Mosquitoes can breed in as little as a ½ inch of standing water. This underscores the importance of homeowners regularly checking their property for containers that could be collecting water and providing a safe harbor for mosquitoes to breed.

Are mosquitoes more prevalent during a specific season?

Mosquitoes are considered one of summer’s most dangerous pests, but they also thrive in the spring and fall. In fact, mosquitoes will remain active as long as the temperature is above 60 degrees.

What are some precautions that can be taken to help prevent mosquito bites?

There are a number of precautions that people can take to protect their home and family from mosquitoes. The National Pest Management Association (NPMA) recommends the following tips:

  • Eliminate or reduce mosquito-breeding sites around the home. This includes birdbaths, flowerpots, grill covers, baby pools, unopened swimming pools, tires and other objects where water collects.
  • Remove unneeded vegetation or trash from around any source of standing water that cannot be changed, dumped or removed.
  • Screen windows, doors, and other openings with fine mesh, sealing around all screen edges and keeping doors and windows shut to prevent entry.
  • Use mesh that is 18X18 strands per inch, or finer.
  • Minimize outside activity between dusk and dawn, when mosquitoes are most active. But, also take proactive measures during the day to protect against daytime biters, like the Asian tiger mosquito the main carrier of Zika.
  • When outdoors, wear long sleeve shirts, long pants, socks and shoes.
  • Use an insect repellent containing DEET, picaridin or oil of lemon-eucalyptus on exposed skin whenever outdoors.

You Would Not Believe How Crazy Insect Sex Can Be

May 19th, 2016

I would hate to see an insect version of the Kama Sutra since nearly all insects mate in seemingly torturous and overall unpleasant ways.  It would be reassuring to find at least one insect penis that does not look and act like a torture device, and why do all those female insects have to kill their man after the deed is done?  They may not have sex solely for the pleasure, but that does not mean that animals that don’t have sex solely for pleasure do not enjoy the act of sex, but it is hard to imagine sex as a satisfying activity in the insect world.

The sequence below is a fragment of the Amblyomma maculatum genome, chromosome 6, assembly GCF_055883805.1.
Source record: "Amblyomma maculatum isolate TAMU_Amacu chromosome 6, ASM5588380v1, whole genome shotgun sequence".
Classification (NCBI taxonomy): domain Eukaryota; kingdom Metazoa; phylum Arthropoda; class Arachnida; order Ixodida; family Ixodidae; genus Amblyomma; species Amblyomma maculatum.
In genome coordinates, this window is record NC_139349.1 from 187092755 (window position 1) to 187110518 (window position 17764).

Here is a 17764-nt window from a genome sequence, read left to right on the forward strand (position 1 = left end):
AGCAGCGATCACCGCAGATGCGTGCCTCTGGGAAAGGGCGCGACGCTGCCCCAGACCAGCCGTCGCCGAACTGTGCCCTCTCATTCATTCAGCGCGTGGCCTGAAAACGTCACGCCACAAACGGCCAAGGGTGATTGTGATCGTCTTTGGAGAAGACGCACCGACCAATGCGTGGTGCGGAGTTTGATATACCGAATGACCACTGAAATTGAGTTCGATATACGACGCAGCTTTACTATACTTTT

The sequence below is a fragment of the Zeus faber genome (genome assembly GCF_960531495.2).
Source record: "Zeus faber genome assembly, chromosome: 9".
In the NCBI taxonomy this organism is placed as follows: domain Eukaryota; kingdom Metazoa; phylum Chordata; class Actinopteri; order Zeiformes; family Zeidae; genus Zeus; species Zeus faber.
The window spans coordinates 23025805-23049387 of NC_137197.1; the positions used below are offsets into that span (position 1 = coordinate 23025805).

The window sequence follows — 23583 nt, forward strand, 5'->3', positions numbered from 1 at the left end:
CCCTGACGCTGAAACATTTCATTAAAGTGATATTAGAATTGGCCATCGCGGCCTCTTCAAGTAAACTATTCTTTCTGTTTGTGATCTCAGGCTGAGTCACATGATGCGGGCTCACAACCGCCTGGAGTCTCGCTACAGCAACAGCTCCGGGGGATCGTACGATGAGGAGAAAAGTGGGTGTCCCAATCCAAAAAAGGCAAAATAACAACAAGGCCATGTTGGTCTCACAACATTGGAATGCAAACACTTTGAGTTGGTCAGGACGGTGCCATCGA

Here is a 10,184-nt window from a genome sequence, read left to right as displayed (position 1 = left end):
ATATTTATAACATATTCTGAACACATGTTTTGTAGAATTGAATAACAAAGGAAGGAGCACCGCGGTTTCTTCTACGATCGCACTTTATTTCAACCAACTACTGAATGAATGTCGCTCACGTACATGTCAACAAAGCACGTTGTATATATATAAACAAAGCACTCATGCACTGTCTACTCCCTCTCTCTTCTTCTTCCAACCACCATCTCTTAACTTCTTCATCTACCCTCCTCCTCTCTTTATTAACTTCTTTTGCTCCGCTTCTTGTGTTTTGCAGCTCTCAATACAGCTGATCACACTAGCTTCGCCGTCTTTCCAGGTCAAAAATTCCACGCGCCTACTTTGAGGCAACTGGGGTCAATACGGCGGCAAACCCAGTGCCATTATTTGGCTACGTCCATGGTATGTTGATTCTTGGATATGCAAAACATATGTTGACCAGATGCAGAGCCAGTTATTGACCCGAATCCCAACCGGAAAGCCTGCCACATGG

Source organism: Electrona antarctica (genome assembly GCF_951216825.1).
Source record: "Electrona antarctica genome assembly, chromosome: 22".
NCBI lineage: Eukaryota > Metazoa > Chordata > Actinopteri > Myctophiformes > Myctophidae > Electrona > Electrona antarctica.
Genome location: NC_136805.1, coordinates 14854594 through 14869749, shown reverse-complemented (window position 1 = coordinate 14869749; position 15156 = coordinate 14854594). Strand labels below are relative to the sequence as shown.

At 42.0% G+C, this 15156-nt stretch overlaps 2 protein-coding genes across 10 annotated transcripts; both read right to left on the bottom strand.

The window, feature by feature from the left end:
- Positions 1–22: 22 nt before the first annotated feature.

For example, let’s take the male Bean Beetles.  These Beetles have penises with spikes on them, much to the discomfort of their female counterparts.  So what purpose do these spikes serve?  Well recently scientists have discovered the likely answer, but I will tell you now that it is not pleasant.  Apparently the beetle’s spiked penis serves to lacerate and puncture the inside of the female beetle’s vaginal canal.  And no, the females do not prefer this method as researchers noticed that the females were often injured permanently afterwards.  The punctures in the female beetles vaginal canal serve to allow the male’s sperm to flow in and fill up her entire body cavity and the sperm even enters the bloodstream.  It goes without saying that these bugs must have vastly different anatomies than us.

Can you think of any bizarre ways humans have sex? Are any of them similar to this?

Does Loud Bug Sex Attract Predators?

May 18th, 2016

Does Loud Bug Sex Attract Predators?

The question posed above has NOT been baffling philosophers and scientists for ages, but we still want to know the answer.  And the answer is yes, according to researchers in Germany.  Well at least when it comes to flies.

These German researchers, who clearly had too much time on their hands, noticed that when flies are alone they will emit very low frequency sounds with the fluttering of their wings.  But this sound is so quiet that normal echoes produced from the environment will drown out the sound of the flies rapidly moving wings.  However, when the flies were mating the females would spread their wings in such a way that it emitted sounds loud enough to catch the attention of certain bats.  When the flies in the study mated over half of them were eventually consumed by bats, while the lonelier sexless flies remained relatively safe from bat attacks.

This study helps to confirm an idea scientists have hypothesized for some time.  This idea being that perhaps many animals attract predators when mating, and the chance of being attacked by predators during sex probably goes up the more loud and intense the female orgasms are.  Well, the first part about the danger facing flies mating has been genuinely hypothesized anyway.  So apparently sex can be dangerous for animals as well as for humans.  We have to worry about STDs, but that is far less unpleasant than being eaten by a bat.

Why do you think insects even take the chance of making so much noise during sex that they would attract predators? Do you think this is something they can’t control or could they possibly change that?

Ants Attempt Daring Rescue of Trapped Relatives

May 17th, 2016